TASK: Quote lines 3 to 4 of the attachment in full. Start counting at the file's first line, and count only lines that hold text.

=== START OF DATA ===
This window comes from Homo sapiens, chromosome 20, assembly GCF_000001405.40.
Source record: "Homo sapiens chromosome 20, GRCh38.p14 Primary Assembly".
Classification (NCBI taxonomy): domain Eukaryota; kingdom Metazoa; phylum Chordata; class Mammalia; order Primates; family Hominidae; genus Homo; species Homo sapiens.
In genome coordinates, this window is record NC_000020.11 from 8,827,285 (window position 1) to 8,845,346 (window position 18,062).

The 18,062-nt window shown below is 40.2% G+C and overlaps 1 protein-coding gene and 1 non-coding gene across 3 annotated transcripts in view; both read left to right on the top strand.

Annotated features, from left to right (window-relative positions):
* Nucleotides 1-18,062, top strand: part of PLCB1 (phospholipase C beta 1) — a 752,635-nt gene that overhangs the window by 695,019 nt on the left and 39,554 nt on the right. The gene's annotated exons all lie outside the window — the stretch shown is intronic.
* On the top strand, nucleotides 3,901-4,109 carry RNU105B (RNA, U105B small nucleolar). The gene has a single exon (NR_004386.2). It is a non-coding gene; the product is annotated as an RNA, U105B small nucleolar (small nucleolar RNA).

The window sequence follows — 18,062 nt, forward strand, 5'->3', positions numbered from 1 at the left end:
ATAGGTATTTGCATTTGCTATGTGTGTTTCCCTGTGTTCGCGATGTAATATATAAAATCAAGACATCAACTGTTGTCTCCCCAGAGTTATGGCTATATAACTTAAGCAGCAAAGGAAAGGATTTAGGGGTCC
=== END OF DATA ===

Classification (NCBI taxonomy): domain Eukaryota; kingdom Metazoa; phylum Chordata; class Mammalia; order Primates; family Hominidae; genus Homo; species Homo sapiens.
In genome coordinates, this window is record NC_000020.11 from 8,827,285 (window position 1) to 8,845,346 (window position 18,062).